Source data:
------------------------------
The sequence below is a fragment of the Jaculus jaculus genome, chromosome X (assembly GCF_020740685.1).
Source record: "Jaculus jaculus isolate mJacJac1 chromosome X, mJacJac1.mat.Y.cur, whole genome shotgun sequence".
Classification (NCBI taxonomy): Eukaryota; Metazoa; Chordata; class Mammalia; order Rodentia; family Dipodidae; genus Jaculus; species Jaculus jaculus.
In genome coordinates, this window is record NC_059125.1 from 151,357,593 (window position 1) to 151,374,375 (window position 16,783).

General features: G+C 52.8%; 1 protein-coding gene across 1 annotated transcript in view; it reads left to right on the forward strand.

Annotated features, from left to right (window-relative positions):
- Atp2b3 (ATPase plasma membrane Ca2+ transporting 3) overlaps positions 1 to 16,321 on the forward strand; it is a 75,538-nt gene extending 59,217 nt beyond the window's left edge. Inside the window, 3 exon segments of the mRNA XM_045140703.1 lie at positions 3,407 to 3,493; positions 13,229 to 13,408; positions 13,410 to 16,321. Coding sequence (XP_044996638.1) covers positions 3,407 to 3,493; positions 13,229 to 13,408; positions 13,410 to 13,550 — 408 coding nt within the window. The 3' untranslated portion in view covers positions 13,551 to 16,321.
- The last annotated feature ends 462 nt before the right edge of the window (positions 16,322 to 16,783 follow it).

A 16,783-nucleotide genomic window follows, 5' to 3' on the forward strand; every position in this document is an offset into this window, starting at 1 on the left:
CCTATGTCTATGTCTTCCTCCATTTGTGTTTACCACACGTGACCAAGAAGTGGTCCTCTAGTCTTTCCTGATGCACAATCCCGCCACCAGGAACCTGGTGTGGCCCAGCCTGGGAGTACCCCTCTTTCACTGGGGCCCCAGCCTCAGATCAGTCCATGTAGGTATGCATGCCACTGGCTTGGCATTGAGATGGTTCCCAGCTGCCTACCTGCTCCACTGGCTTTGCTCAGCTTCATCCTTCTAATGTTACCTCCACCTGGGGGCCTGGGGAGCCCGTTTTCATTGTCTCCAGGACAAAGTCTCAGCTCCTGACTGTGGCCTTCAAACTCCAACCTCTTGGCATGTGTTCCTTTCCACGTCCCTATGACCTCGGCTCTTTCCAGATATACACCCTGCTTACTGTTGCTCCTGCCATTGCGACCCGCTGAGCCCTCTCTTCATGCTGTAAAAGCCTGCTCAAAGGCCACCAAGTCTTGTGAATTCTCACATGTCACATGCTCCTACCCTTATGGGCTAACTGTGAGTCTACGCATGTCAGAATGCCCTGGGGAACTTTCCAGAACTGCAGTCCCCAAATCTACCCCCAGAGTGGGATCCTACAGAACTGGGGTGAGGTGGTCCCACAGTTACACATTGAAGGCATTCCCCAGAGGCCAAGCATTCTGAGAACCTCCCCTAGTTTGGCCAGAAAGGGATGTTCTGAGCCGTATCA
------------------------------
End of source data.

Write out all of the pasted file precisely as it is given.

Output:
The sequence below is a fragment of the Jaculus jaculus genome, chromosome X (assembly GCF_020740685.1).
Source record: "Jaculus jaculus isolate mJacJac1 chromosome X, mJacJac1.mat.Y.cur, whole genome shotgun sequence".
Classification (NCBI taxonomy): Eukaryota; Metazoa; Chordata; class Mammalia; order Rodentia; family Dipodidae; genus Jaculus; species Jaculus jaculus.
In genome coordinates, this window is record NC_059125.1 from 151,357,593 (window position 1) to 151,374,375 (window position 16,783).

General features: G+C 52.8%; 1 protein-coding gene across 1 annotated transcript in view; it reads left to right on the forward strand.

Annotated features, from left to right (window-relative positions):
- Atp2b3 (ATPase plasma membrane Ca2+ transporting 3) overlaps positions 1 to 16,321 on the forward strand; it is a 75,538-nt gene extending 59,217 nt beyond the window's left edge. Inside the window, 3 exon segments of the mRNA XM_045140703.1 lie at positions 3,407 to 3,493; positions 13,229 to 13,408; positions 13,410 to 16,321. Coding sequence (XP_044996638.1) covers positions 3,407 to 3,493; positions 13,229 to 13,408; positions 13,410 to 13,550 — 408 coding nt within the window. The 3' untranslated portion in view covers positions 13,551 to 16,321.
- The last annotated feature ends 462 nt before the right edge of the window (positions 16,322 to 16,783 follow it).

A 16,783-nucleotide genomic window follows, 5' to 3' on the forward strand; every position in this document is an offset into this window, starting at 1 on the left:
CCTATGTCTATGTCTTCCTCCATTTGTGTTTACCACACGTGACCAAGAAGTGGTCCTCTAGTCTTTCCTGATGCACAATCCCGCCACCAGGAACCTGGTGTGGCCCAGCCTGGGAGTACCCCTCTTTCACTGGGGCCCCAGCCTCAGATCAGTCCATGTAGGTATGCATGCCACTGGCTTGGCATTGAGATGGTTCCCAGCTGCCTACCTGCTCCACTGGCTTTGCTCAGCTTCATCCTTCTAATGTTACCTCCACCTGGGGGCCTGGGGAGCCCGTTTTCATTGTCTCCAGGACAAAGTCTCAGCTCCTGACTGTGGCCTTCAAACTCCAACCTCTTGGCATGTGTTCCTTTCCACGTCCCTATGACCTCGGCTCTTTCCAGATATACACCCTGCTTACTGTTGCTCCTGCCATTGCGACCCGCTGAGCCCTCTCTTCATGCTGTAAAAGCCTGCTCAAAGGCCACCAAGTCTTGTGAATTCTCACATGTCACATGCTCCTACCCTTATGGGCTAACTGTGAGTCTACGCATGTCAGAATGCCCTGGGGAACTTTCCAGAACTGCAGTCCCCAAATCTACCCCCAGAGTGGGATCCTACAGAACTGGGGTGAGGTGGTCCCACAGTTACACATTGAAGGCATTCCCCAGAGGCCAAGCATTCTGAGAACCTCCCCTAGTTTGGCCAGAAAGGGATGTTCTGAGCCGTATCA